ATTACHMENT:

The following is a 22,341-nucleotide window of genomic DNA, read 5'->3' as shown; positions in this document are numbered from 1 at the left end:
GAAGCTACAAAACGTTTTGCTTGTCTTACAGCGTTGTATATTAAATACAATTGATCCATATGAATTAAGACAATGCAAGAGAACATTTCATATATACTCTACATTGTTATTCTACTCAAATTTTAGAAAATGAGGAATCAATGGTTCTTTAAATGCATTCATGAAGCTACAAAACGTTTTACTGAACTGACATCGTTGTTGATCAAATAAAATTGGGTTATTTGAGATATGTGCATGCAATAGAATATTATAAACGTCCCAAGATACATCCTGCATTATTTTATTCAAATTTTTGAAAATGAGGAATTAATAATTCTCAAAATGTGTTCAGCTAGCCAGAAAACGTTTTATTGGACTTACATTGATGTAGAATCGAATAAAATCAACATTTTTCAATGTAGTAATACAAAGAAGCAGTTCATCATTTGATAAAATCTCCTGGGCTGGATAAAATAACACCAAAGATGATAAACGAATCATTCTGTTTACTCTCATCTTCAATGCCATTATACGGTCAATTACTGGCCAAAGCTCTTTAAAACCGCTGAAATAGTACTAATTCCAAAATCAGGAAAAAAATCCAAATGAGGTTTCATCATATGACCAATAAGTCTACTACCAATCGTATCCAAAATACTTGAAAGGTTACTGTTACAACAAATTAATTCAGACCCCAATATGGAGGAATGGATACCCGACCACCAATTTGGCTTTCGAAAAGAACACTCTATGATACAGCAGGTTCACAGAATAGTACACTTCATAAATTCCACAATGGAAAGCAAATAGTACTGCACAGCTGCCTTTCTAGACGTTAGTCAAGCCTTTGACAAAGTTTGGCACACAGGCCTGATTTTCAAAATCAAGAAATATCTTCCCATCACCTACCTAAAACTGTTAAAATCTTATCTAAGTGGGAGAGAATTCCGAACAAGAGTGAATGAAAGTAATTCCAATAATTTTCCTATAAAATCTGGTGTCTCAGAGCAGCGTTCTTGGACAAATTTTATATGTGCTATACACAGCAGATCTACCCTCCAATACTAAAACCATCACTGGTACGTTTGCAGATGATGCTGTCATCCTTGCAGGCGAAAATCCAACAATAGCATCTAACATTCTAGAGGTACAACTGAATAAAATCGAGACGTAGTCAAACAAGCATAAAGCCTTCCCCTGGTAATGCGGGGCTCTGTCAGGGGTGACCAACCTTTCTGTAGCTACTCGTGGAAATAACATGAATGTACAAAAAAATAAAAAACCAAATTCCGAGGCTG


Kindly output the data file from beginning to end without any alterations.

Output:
The following is a 22,341-nucleotide window of genomic DNA, read 5'->3' as shown; positions in this document are numbered from 1 at the left end:
GAAGCTACAAAACGTTTTGCTTGTCTTACAGCGTTGTATATTAAATACAATTGATCCATATGAATTAAGACAATGCAAGAGAACATTTCATATATACTCTACATTGTTATTCTACTCAAATTTTAGAAAATGAGGAATCAATGGTTCTTTAAATGCATTCATGAAGCTACAAAACGTTTTACTGAACTGACATCGTTGTTGATCAAATAAAATTGGGTTATTTGAGATATGTGCATGCAATAGAATATTATAAACGTCCCAAGATACATCCTGCATTATTTTATTCAAATTTTTGAAAATGAGGAATTAATAATTCTCAAAATGTGTTCAGCTAGCCAGAAAACGTTTTATTGGACTTACATTGATGTAGAATCGAATAAAATCAACATTTTTCAATGTAGTAATACAAAGAAGCAGTTCATCATTTGATAAAATCTCCTGGGCTGGATAAAATAACACCAAAGATGATAAACGAATCATTCTGTTTACTCTCATCTTCAATGCCATTATACGGTCAATTACTGGCCAAAGCTCTTTAAAACCGCTGAAATAGTACTAATTCCAAAATCAGGAAAAAAATCCAAATGAGGTTTCATCATATGACCAATAAGTCTACTACCAATCGTATCCAAAATACTTGAAAGGTTACTGTTACAACAAATTAATTCAGACCCCAATATGGAGGAATGGATACCCGACCACCAATTTGGCTTTCGAAAAGAACACTCTATGATACAGCAGGTTCACAGAATAGTACACTTCATAAATTCCACAATGGAAAGCAAATAGTACTGCACAGCTGCCTTTCTAGACGTTAGTCAAGCCTTTGACAAAGTTTGGCACACAGGCCTGATTTTCAAAATCAAGAAATATCTTCCCATCACCTACCTAAAACTGTTAAAATCTTATCTAAGTGGGAGAGAATTCCGAACAAGAGTGAATGAAAGTAATTCCAATAATTTTCCTATAAAATCTGGTGTCTCAGAGCAGCGTTCTTGGACAAATTTTATATGTGCTATACACAGCAGATCTACCCTCCAATACTAAAACCATCACTGGTACGTTTGCAGATGATGCTGTCATCCTTGCAGGCGAAAATCCAACAATAGCATCTAACATTCTAGAGGTACAACTGAATAAAATCGAGACGTAGTCAAACAAGCATAAAGCCTTCCCCTGGTAATGCGGGGCTCTGTCAGGGGTGACCAACCTTTCTGTAGCTACTCGTGGAAATAACATGAATGTACAAAAAAATAAAAAACCAAATTCCGAGGCTG